The Muslim Brotherhood in Europe

Nobody sees anything, nobody has anything to do with them

It sounds like an interesting museum for people into ethnology and religion: the “Museum of Islamic Civilizations” in La Chaux-de-Fonds, Switzerland. The museum director shows her face wrapped in a headscarf. There is a library for those interested, and the entrance shows a poster with the slogan “Islam has nothing to do with terrorism”.

Guests of the museum, who visited the house purely out of interest, left it rather irritated. Perhaps it is just coincidence that special attention is paid to the ideological minds of the Muslim Brotherhood. However, the library also contains a large number of anti-Semitic works, the exhibition room displays texts infuriating “the lies of the Zionists” and “ethnic cleansing” of Israel.

One of the texts comes from a Hamas-sympathetic organization whose president recently declared that the State of Israel is a parasite: “It sucks America’s blood.” A “positive” and “pluralistic” Islam is to be shown in La-Chaux-de-Fonds, “without any political claim”.

The museum can be seen as a prime example of the spread of a political Islam that appears tolerant and modern, but ultimately endangers democracy and fundamental rights. The spread of this phenomenon is preoccupying most immigration countries in Western Europe, and is worrying secret services, scientists and liberal Muslims.

So-called legalistic Islamism probably poses a greater threat in the long term than the bearded jihadists who openly agitate infidels and applaud acts of terrorism.

What strategy are these Islamists pursuing? Inside they tell people “We are different, we have our own values and society doesn’t want us”. To the outside world they present themselves as a tolerant but discriminated minority that needs money from the state. Some of them take this discrepancy so far that they use the gender asterisk, seek contacts with Jewish associations and have their picture taken with LGBTQ+ activists. “The next day they invite a preacher who advocates violence against women and justifies the stoning of gays,” says one insider.

The most important international movement striving for the legal Islamization of Western societies is the Muslim Brotherhood. They propagate a third way between capitalism and socialism: the Muslim population should be re-Islamized, freed from imperialists and colonialists and cleansed of bad influences.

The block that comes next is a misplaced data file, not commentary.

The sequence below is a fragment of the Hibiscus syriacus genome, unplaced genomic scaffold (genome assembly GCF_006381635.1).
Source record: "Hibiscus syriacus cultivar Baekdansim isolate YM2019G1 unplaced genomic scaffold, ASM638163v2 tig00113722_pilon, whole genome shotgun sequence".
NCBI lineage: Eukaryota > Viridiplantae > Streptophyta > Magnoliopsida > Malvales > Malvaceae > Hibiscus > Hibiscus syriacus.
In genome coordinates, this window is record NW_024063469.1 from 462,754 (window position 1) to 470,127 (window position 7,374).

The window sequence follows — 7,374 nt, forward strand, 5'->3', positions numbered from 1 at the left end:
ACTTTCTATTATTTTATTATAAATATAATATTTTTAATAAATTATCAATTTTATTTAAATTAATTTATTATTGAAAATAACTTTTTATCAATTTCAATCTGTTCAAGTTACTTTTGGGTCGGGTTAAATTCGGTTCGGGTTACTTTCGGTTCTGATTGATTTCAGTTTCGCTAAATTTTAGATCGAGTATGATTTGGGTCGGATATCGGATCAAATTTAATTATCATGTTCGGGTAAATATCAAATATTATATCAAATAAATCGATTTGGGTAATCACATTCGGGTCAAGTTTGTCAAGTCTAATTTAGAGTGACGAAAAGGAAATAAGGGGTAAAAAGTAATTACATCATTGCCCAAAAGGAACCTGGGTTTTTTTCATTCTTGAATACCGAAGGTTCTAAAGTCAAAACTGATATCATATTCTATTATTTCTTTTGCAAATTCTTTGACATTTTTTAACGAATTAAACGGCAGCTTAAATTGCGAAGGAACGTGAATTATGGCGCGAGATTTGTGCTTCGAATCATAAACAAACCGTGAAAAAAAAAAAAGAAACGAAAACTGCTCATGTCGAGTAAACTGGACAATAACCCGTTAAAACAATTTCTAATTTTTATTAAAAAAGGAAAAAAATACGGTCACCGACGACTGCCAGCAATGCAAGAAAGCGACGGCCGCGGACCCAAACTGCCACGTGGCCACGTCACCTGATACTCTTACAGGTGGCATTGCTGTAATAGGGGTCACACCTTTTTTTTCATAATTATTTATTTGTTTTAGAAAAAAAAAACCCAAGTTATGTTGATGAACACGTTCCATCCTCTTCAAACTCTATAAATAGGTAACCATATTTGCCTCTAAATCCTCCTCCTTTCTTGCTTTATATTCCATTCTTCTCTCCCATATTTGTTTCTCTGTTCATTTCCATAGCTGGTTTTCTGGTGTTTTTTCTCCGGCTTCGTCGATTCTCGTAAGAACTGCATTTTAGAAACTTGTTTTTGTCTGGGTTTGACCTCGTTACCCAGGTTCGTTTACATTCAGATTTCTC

Persecuted in many Arab countries, supporters of the Muslim Brotherhood have settled in Europe since the 1950s and established new networks, which are now promoted primarily by Qatar and Turkey. It is a decentralized network of mosques, associations, foundations, parties, institutes, think tanks and universities that are connected to one another personally, financially and sometimes just ideologically. According to scientists and secret service reports, this network includes the Federation of Islamic Organizations in Europe (FIOE, Council of Muslims in Europe since 2020) and the international aid organization Islamic Relief, which also collected donations in Germany, Austria and Switzerland.

Thanks to their self-imposed role as victims, supporters and sympathizers of the Muslim Brotherhood repeatedly succeed in being perceived in politics and the media as anti-racist partners who are open to dialogue and who need to be supported in the fight for the headscarf and against prejudice.

The influence of the Muslim Brotherhood can be seen, among other things, in the Swiss Museum mentioned above. Here, the director and her husband have been lobbying for years for a conservative, separatist Islam, which is supposed to liberate the morally degenerate West, with much media interest. She explains that there is only room for nudity in marriage, that girls and boys have to be separated in swimming pools, and that homosexuality is “a matter for rich countries” because: “If you don’t have anything to eat, you don’t think about homosexuality.”

Nevertheless, many believe that her museum will show an apolitical, “positive vision of Islam.” In the meantime, however, a lot is known about the ideological and financial background of the project. In 2019, French journalists published bank statements and documents in the book “Qatar Papers”. According to these, state-related Qatari organizations in Europe are investing more than EUR 100 million in institutions that are close to the Muslim Brotherhood. According to “Qatar Papers”, the Swiss couple received around 1.4 million francs from Qatar for the museum. MENA Research Center has already reported on this.

The French secret service classified the husband as a militant Islamist: he was close to the Muslim Brotherhood and acted as treasurer for their organizations. The secret service came to this conclusion after being caught at the French border with 50,000 euros in cash in his luggage.